Nasdaq's new rule requires disclosure of special payments to “third party” nominees to boards. It focuses largely on activist hedge fund nominees, and explicitly exempts most VC directors.
The SEC recently approved a new Nasdaq rule, requiring disclosure of “Golden Leash” director compensation arrangements, which took effect August 1. Nasdaq-listed companies must comply with the new disclosure no later than the date on which they first file a proxy or information statement in connection with the first meeting where directors are to be elected. Thereafter, the disclosure is required for each director at least annually until the resignation of the director or one year following the termination of the “golden leash” agreement or arrangement.
Disclosure must be made on the company website or via hyperlink available through the website, in the company's proxy statement, or other information statement for any shareholders' meeting at which directors are elected. Exceptions are available for Foreign Private Issuers.
The new rule requires Nasdaq-listed companies to publicly disclose the material terms of all agreements and arrangements between any director or nominee and any person or entity other than the company (i.e., a “Third Party”) relating to compensation or other payment in connection with that person's candidacy or service as a director. The terms “compensation” and “other payment” as used in the rule are intended to be construed broadly and apply to agreements and arrangements that provide for non-cash compensation and other payment obligations, such as health insurance premiums or indemnification, made in connection with a person's candidacy or service as a director. Further, at a minimum, the disclosure should identify the parties to, and the material terms of, the agreement or arrangement relating to compensation.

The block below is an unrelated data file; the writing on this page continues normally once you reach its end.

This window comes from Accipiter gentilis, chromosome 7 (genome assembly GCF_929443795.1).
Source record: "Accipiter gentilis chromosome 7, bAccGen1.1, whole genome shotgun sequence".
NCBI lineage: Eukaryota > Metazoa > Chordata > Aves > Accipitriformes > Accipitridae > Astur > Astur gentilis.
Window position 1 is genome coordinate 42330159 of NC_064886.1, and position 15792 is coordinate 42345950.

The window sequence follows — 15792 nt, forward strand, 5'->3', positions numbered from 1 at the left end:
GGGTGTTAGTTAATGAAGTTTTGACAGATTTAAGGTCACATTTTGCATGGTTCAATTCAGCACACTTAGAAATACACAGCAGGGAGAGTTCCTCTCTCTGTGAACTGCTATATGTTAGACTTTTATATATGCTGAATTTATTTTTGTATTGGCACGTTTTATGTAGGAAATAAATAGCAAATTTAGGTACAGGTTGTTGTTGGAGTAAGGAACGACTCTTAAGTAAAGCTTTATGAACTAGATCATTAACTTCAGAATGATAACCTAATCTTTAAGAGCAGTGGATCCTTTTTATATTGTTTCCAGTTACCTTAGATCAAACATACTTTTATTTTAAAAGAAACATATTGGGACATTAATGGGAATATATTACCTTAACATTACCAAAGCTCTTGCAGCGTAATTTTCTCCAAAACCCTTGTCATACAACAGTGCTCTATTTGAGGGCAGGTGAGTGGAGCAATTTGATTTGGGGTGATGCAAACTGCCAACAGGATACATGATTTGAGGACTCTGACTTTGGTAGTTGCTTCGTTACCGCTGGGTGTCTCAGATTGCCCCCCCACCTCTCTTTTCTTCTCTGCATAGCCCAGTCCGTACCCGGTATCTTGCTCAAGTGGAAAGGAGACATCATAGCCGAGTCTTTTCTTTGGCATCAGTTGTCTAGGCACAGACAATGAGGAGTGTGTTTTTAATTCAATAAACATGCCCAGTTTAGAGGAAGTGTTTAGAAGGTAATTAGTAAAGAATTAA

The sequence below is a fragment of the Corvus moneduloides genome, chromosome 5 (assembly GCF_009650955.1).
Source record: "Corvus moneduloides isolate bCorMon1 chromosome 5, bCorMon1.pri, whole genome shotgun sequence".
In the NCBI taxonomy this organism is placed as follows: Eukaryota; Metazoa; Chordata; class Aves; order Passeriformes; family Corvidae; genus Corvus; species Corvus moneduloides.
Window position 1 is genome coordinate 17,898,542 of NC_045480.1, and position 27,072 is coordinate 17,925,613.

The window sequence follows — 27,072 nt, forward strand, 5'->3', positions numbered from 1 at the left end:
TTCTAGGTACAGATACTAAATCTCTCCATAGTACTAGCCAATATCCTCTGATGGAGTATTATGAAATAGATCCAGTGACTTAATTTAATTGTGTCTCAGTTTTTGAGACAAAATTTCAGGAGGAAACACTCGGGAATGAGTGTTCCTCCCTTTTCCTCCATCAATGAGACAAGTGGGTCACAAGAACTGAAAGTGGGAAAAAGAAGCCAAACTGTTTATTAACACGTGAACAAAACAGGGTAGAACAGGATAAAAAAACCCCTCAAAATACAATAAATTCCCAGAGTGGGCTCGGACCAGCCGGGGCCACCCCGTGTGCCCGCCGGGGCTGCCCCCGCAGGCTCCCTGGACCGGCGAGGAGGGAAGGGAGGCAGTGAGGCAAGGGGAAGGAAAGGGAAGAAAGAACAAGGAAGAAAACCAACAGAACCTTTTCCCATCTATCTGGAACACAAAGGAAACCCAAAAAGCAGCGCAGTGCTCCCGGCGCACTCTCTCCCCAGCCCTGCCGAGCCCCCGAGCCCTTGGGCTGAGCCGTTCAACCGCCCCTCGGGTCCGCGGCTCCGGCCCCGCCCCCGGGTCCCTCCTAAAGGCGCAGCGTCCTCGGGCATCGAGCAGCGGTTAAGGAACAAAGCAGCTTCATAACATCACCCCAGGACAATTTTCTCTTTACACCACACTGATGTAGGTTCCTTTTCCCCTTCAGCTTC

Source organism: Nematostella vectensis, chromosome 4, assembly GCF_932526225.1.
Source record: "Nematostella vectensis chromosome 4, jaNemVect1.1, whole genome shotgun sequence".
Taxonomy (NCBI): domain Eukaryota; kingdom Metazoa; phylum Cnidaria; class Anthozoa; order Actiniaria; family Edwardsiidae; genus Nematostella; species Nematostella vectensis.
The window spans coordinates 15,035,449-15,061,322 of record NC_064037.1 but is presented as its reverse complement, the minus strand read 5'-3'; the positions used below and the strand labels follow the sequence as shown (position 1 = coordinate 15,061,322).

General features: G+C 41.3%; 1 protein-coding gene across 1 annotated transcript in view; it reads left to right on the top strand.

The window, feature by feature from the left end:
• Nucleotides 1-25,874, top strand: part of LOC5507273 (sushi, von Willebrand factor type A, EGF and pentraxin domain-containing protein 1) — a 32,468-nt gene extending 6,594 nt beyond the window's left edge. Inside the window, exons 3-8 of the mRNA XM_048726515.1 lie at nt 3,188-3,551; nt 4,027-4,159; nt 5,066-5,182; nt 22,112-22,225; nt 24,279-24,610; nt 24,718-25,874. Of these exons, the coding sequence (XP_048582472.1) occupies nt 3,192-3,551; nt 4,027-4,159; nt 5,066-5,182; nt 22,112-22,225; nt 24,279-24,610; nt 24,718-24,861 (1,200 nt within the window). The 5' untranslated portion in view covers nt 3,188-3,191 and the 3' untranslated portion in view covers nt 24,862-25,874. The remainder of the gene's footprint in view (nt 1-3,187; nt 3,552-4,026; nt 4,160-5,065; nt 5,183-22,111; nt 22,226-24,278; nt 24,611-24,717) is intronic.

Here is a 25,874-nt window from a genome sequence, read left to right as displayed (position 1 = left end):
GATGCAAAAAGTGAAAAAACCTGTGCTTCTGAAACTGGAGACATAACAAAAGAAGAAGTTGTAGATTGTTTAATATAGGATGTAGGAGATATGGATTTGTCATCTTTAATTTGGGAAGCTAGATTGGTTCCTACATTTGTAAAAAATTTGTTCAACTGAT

No disclosure will be required for arrangements that:
- Relate only to reimbursement of expenses in connection with candidacy as a director;
- Have been disclosed under Item 5(b) of the proxy rules (relating to interests of certain persons in connection with a proxy contest) or Item 5.02(d)(2) of Form 8-K (relating to description of arrangements in connection with election of a new director) in the current fiscal year; or
- Existed prior to the nominee's candidacy in the ordinary course of business, and where the nominee's relationship with the third party has been publicly disclosed in a definitive proxy or annual report.
The final exception specifically applies in the context of a director or nominee employed by a private equity or venture capital firm, or a fund established by such firm, where employees are expected to and routinely serve on the boards of the fund's portfolio companies and their remuneration is not materially affected by such service. However, if that individual's compensation is materially increased as a result of service as a director or nominee, the difference between the new and previous level of compensation or other payment obligation must be disclosed.
The primary focus of this new rule appears to be to ensure disclosure of third-party arrangements that could create divergent views among directors regarding corporate strategy or call into question the directors' ability to satisfy their fiduciary duties.
One type of arrangement specifically identified as potentially problematic is third party director pay based on achieving benchmarks, such as an increase in share price over a fixed term. Nasdaq's initial proposing release notes that such benchmarks could incentivize third party directors to focus on short-term results at the expense of long-term value creation.
However, the rule takes pains to avoid sweeping up more ordinary course of service arrangements between private equity and venture capital firms and their employees serving on the boards of portfolio companies. For VC and PE directors, only a material increase in pay connected to their nomination or service as a director must be disclosed.
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